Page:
Once you’ve put in the work to develop a mature sourdough starter, maintaining your starter is easy: feed it once a week (or more often, if you’re using it more frequently), removing about half of the starter and replacing it with fresh flour and water. The portion you’ve set aside is called “discard,” but you shouldn’t let its unfortunate name presage its fate.
We like to think of sourdough discard as a delightful dividend or, more specifically, “unfed starter.” This versatile ingredient can add leavening and a subtle, tangy flavor to pretty much anything batter- or dough-based. You can swap it into any recipe that calls for flour and water, replacing the weight of those ingredients with the weight of your discard. (For example: 100 grams of unfed starter would replace 50 grams of water and 50 grams flour in the recipe.) This includes our recipe for No-Knead Sourdough Bread, which can be made with both fed and unfed starter.
The simplest way to use up unfed starter (we’re herein avoiding “discard”) is to make a quick, single-serving kitchen snack: sourdough fry bread. Preheat a cast iron skillet over medium heat, add a generous splash of oil, and pour your discard directly into the skillet. Top with any desired flavorings (sliced scallions, chopped onions, sesame seeds, spices, etc.) and cook until golden brown, flipping once, about 3 to 5 minutes per side.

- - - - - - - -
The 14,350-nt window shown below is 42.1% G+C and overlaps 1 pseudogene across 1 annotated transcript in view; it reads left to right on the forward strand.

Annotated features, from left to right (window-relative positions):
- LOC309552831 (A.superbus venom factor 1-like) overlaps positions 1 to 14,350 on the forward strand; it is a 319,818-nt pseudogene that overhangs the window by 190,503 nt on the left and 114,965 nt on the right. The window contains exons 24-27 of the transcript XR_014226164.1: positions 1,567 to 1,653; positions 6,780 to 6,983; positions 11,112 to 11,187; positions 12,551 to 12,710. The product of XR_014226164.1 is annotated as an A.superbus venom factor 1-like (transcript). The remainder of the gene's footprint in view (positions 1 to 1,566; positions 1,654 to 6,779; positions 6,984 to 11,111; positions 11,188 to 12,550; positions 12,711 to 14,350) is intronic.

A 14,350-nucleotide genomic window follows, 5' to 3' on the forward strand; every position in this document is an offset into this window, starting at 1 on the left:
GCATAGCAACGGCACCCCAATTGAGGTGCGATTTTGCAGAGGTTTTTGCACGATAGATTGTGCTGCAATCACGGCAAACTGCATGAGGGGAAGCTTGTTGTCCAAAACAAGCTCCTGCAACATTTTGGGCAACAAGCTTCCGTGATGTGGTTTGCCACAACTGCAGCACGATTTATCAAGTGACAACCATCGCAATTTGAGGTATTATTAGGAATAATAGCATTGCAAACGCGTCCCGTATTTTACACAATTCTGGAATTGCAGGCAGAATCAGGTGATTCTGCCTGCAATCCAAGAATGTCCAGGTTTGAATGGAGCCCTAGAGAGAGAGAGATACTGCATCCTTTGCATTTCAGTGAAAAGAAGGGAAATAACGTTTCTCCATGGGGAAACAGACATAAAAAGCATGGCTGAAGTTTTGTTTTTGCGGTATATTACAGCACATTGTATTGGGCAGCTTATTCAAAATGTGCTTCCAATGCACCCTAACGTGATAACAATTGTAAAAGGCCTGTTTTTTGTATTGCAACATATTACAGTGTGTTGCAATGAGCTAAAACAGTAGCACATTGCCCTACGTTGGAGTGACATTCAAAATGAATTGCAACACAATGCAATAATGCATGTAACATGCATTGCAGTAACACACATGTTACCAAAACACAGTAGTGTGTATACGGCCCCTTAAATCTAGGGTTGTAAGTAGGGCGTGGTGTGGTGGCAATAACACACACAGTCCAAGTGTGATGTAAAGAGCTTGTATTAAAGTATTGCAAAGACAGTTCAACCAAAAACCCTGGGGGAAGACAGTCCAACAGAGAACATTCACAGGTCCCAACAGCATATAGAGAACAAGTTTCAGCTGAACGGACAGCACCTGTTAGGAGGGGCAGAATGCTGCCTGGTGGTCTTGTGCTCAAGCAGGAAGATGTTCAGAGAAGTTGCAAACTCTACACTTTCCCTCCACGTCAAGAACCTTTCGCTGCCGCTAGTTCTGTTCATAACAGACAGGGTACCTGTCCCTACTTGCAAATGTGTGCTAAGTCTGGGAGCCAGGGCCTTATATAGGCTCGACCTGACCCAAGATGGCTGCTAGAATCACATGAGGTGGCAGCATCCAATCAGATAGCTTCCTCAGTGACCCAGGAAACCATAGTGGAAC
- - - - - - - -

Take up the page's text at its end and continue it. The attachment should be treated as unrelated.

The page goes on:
Here are some other ideas for using up your unfed starter:
Breakfast batters. Add unfed starter to your favorite pancake, waffle, or crepe recipe for extra texture and flavor.
Pizza dough. We make a batch or two of this pizza crust every week—even if we’re not making pizza, as it freezes well and makes a great dinner-party gift.
Crackers. Why are homemade crackers so much more satisfying than store bought? Here’s a recipe that takes about 5 minutes to assemble.
Pie crust. A bit of starter will make your best pie crust recipe even flakier. Here’s a great tutorial.
Flatbreads. Any flatbread (flour tortillas, pita bread, focaccia, etc.) can be made with unfed starter. We’ve had great results with this cast iron-cooked naan.
Sauces. This may sound surprising, unfed starter is a great thickening agent in gravies, cheese sauces, and anything else you might enrich with a roux. Combine 2 tablespoons starter per cup of liquid, and whisk it over medium heat until the liquid has thickened.
Or don’t use it! If you’re not inspired to repurpose your unfed starter right away, you can refrigerate it for a week or more, or freeze it for months (thaw overnight in the refrigerator). Long story short: Never discard your discard again!